According to a report out of The Wall Street Journal this afternoon, US federal prosecutors are seeking to file criminal charges against Huawei for theft of trade secrets from several of the company's American business partners in recent years. The most well-known example under consideration by the Department of Justice, according to the Journal, is the infamous case of T-Mobile's "Tappy" smartphone testing robot. T-Mobile sued Huawei for theft of trade secrets after the latter's employees stole parts from Tappy and attempted unauthorized access to T-Mobile facilities to further spy on the robot's technology. A jury agreed, holding Huawei liable for damages stemming from the incident.

That was over four years ago, though, and hardly seems like the kind of foundation prosecutors would want to be working from making a case against Huawei in 2019. That suggests more such incidents the public isn't aware of are likely to be part of this investigation, and that the DoJ is confident enough that those incidents could lead a jury to convict Huawei on criminal trade secret charges - for which a far higher bar of proof is necessary than in civil court.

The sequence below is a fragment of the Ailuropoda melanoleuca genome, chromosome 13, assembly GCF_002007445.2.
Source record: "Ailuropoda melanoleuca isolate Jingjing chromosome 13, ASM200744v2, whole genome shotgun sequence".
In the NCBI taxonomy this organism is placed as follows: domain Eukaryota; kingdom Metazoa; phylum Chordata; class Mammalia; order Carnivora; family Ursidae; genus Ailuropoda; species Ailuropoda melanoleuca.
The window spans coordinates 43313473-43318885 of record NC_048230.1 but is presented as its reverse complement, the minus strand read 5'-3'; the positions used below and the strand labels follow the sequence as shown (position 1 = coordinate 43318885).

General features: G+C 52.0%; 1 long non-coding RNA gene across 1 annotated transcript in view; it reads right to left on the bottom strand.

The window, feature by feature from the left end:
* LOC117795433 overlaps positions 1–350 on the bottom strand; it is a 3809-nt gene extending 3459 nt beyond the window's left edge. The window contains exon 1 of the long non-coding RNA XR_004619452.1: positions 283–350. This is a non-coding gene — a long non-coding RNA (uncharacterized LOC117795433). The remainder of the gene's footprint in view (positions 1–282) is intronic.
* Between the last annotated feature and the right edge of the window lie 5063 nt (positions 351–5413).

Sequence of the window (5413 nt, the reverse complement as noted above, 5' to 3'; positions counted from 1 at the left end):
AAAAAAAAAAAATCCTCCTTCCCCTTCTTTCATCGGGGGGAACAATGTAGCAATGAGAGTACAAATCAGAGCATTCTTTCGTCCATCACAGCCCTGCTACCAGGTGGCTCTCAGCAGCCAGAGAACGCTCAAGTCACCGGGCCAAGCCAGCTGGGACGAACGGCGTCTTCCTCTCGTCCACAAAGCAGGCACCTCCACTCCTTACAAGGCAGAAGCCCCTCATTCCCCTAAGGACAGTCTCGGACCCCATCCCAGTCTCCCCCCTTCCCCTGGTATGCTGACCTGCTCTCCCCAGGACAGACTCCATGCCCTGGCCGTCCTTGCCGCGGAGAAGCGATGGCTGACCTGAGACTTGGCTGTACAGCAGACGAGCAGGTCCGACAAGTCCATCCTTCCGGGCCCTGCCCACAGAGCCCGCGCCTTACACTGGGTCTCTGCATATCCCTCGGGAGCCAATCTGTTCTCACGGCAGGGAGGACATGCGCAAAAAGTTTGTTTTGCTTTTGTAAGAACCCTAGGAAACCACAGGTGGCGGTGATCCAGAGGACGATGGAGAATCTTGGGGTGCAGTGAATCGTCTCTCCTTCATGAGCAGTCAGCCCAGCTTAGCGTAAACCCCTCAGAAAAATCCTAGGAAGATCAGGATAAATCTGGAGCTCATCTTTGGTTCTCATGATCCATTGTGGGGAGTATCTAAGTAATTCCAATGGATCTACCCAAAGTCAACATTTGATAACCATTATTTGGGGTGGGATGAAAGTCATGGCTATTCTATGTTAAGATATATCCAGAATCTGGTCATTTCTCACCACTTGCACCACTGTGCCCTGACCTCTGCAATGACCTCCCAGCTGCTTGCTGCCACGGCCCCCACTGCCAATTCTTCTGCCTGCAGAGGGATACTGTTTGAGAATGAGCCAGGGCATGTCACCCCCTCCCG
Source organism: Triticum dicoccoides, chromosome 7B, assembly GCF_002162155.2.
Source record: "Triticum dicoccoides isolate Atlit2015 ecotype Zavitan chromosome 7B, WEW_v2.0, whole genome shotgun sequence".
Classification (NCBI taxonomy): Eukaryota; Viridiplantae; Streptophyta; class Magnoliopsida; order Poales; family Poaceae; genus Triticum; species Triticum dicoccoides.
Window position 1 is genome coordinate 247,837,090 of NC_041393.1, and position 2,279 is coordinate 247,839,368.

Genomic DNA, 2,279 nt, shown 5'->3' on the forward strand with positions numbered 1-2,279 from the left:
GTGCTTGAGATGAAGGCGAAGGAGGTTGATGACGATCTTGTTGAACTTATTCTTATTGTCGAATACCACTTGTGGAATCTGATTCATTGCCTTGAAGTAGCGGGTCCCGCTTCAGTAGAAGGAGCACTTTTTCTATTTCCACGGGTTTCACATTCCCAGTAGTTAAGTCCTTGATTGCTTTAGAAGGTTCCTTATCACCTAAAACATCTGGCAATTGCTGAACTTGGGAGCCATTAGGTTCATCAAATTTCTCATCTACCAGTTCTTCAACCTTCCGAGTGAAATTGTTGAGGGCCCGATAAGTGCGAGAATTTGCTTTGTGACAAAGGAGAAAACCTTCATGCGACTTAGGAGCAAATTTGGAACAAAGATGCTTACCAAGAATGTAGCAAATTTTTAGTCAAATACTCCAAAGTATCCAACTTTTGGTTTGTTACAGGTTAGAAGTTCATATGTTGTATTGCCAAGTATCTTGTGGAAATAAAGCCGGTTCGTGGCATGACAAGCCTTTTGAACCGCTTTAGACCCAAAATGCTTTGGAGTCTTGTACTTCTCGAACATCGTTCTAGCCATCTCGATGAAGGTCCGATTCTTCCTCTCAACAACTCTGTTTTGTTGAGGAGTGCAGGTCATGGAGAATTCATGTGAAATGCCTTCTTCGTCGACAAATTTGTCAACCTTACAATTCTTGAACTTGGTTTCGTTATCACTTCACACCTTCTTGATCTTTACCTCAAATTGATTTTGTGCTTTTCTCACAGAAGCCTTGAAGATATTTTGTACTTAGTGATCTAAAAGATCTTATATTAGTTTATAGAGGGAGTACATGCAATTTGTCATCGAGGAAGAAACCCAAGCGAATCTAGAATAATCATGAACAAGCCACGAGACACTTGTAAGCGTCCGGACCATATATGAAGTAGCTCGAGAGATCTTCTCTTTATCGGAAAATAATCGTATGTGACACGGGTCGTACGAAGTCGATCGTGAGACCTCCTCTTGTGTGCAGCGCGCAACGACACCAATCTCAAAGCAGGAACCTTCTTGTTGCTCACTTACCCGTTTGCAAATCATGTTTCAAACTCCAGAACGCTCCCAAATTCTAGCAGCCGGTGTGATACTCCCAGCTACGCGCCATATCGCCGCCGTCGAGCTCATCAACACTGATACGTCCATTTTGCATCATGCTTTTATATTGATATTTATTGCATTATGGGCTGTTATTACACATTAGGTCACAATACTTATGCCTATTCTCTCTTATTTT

Criminal trade secret cases aren't unheard of in the US, but given the current political and economic climate, it seems especially likely that the US is pursuing these charges against Huawei as a way to illuminate transgressions the US government feels have gone unpunished too long. With Huawei's CFO under house arrest in Canada as the US seeks her extradition for an investigation into alleged Huawei dealings in Iran, piling on yet another criminal probe for trade secret theft is going to be a serious slap in the face to an already battered homegrown Chinese brand.

Whatever the outcome, it feels ever more unlikely that Huawei smartphones will come back to the United States - possibly ever.